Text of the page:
Biological manufacturing company gets its start at NDSU
Published August 4, 2016
In 2002, the U.S. Center for Disease Control and Protection turned to a pair of NDSU graduates when the West Nile virus threatened to wipe out the world’s 200 remaining California condors. Michael Chambers and John Ballantyne created a DNA-based vaccine in less than two months. It was the first ever used outside a trial setting.
This vaccine is an example of their specialty. Their company, Aldevron, has created specialized genetic material used in DNA-based vaccines and many gene therapy and gene editing treatments since it opened in 1998. The company has grown to include three locations in Fargo, North Dakota, Madison, Wisconsin, and Freiburg, Germany. But it got its start in Fargo, specifically, at NDSU.
Aldevron’s international recognition can seem surreal at times, considering its humble start. After graduation, Chambers wanted to start a research company and eventually teamed up with Ballantyne. They were unable to secure financial backing from investors to build a laboratory and decided to finance the venture themselves. NDSU provided a solution, allowing the entrepreneurs to rent laboratory space and equipment in Hultz Hall.
Ballantyne describes the experience as the perfect incubator situation with relative freedom to operate and start a company. "The aim was to grow quickly, move out and provide jobs," he said.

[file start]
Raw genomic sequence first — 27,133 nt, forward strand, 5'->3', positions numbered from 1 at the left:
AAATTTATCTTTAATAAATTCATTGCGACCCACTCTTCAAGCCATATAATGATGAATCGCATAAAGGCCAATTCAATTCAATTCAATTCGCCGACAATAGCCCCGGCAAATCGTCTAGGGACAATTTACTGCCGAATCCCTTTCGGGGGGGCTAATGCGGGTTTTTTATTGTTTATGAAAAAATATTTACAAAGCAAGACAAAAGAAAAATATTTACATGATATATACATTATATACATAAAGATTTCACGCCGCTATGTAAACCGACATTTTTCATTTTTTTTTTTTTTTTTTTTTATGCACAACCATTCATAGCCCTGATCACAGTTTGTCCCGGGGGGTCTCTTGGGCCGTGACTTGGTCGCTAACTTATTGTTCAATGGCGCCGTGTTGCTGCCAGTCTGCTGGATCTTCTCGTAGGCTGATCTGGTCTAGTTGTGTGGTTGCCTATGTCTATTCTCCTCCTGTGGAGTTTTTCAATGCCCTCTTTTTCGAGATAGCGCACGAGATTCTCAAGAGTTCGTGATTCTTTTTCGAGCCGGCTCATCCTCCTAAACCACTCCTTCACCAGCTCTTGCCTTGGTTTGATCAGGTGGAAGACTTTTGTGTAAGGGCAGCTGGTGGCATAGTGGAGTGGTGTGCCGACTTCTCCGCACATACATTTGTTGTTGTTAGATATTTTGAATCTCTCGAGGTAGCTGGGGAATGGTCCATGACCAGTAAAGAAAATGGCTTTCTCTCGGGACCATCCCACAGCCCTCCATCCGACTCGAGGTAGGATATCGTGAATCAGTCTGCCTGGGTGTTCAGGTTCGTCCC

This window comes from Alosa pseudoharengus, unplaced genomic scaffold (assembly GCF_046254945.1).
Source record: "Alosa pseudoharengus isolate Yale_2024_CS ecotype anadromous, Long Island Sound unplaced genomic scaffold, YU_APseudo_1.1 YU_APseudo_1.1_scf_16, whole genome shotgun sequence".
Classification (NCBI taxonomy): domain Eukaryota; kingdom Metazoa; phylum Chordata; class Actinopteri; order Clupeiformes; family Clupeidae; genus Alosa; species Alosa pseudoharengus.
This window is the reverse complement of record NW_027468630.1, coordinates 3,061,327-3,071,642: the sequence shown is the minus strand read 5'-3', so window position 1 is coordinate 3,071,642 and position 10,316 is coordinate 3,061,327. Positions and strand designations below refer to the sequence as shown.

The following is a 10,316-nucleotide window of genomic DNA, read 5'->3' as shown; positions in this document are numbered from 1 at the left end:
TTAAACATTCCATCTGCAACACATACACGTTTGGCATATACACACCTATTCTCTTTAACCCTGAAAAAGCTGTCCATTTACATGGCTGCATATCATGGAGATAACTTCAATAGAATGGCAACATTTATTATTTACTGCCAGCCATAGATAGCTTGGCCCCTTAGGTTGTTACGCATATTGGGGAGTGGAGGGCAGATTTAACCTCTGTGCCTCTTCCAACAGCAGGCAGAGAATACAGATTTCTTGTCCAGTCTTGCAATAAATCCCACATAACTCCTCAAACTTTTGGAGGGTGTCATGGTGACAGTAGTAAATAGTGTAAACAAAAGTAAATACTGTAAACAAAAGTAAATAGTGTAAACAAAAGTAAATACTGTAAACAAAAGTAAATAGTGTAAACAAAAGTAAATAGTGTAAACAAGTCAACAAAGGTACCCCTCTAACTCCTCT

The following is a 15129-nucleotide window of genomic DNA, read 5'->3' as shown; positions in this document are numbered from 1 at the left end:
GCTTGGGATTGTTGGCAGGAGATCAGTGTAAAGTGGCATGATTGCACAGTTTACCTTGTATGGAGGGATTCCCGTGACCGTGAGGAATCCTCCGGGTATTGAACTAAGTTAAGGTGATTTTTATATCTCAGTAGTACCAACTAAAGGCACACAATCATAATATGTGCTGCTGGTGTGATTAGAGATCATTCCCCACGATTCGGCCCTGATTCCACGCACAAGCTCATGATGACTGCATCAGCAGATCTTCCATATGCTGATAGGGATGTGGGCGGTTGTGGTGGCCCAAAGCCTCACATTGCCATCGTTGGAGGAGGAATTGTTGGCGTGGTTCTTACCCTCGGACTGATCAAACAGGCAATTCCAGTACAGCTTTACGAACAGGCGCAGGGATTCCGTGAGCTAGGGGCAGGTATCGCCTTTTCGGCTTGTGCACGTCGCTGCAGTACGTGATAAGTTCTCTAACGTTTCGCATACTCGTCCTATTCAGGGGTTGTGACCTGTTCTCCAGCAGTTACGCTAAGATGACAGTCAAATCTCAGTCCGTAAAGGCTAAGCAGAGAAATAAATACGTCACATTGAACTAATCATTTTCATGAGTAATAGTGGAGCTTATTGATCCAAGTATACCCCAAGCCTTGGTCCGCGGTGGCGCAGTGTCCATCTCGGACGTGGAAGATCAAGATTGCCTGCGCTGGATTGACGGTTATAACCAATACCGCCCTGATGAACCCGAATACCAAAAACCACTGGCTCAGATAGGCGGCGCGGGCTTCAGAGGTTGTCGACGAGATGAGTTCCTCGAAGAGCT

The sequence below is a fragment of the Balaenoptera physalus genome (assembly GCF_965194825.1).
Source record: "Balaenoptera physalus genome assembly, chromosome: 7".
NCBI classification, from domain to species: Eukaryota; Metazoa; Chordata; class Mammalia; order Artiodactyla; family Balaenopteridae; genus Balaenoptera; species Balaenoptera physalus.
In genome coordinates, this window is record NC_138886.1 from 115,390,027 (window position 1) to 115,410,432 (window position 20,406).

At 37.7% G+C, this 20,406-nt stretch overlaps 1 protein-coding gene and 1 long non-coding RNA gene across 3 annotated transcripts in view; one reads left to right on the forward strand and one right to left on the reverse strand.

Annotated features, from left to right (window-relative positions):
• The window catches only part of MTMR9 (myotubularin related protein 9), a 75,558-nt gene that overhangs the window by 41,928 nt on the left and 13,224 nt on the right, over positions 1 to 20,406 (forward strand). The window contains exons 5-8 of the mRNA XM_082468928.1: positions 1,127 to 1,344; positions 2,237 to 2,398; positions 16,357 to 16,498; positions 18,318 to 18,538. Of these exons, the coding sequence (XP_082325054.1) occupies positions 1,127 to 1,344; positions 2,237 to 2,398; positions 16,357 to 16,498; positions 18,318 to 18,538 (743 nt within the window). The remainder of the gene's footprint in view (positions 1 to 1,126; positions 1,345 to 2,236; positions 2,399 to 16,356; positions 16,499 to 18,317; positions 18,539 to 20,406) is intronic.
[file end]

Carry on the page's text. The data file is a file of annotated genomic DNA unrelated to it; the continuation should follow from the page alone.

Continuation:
Michael Chambers and John Ballantyne are examples of NDSU graduates who have started successful businesses in Fargo and who depend on the university to educate professionals for the workforce. Their company, Aldevron, provides biological products used in therapeutics for serious health issues, such as intractable cancer.
Chambers and Ballantyne are examples of NDSU graduates who have started successful businesses in Fargo. Chambers earned his bachelor’s degree in biotechnology in 1997 and is Aldevron’s president and CEO, while Ballantyne, who completed his doctorate in pharmaceutical sciences in 1997, is the company’s chief science officer.
They work with some of the world’s leading researchers to eliminate disease. Aldevron provides biological products used in therapeutics for diseases with serious unmet medical needs, including intractable cancer, metabolic and neurological disorders, and viral illnesses, including West Nile. The company is at the center of a revolution in gene therapy, gene editing and immunotherapy that begins to address diseases with very high morbidity and mortality rates and, in some cases, provide an actual cure.
Fargo-Moorhead businesses, such as Aldevron, depend on NDSU to educate professionals for North Dakota’s expanding workforce. As a global leader in biotechnology, Aldevron needs professionals with degrees in microbiology, biotechnology, chemistry, biology, business and finance.
Approximately 30 percent of Aldevron’s Fargo workforce of 115 is NDSU graduates.
“The relationship with NDSU allows us to quickly identify potential candidates and understand what course work is applicable to the open positions at Aldevron. This is helpful as our company is so rapidly growing,” said Michael Chambers, Aldevron’s CEO. “We believe that NDSU graduates are highly sought after employees and are pleased to be able to recruit current graduates as well as past graduates to return back to the area.”
Chambers and Ballantyne say being located in Fargo is central to their success because of low business costs, regional work ethic, strong economy and access to educated professionals. Ballantyne likes being able to drive to work in 10 minutes, unlike his counterparts on the East Coast and California who commute up to two hours.
“NDSU is certainly a major component of why we are here and why we continue to be here,” Chambers said.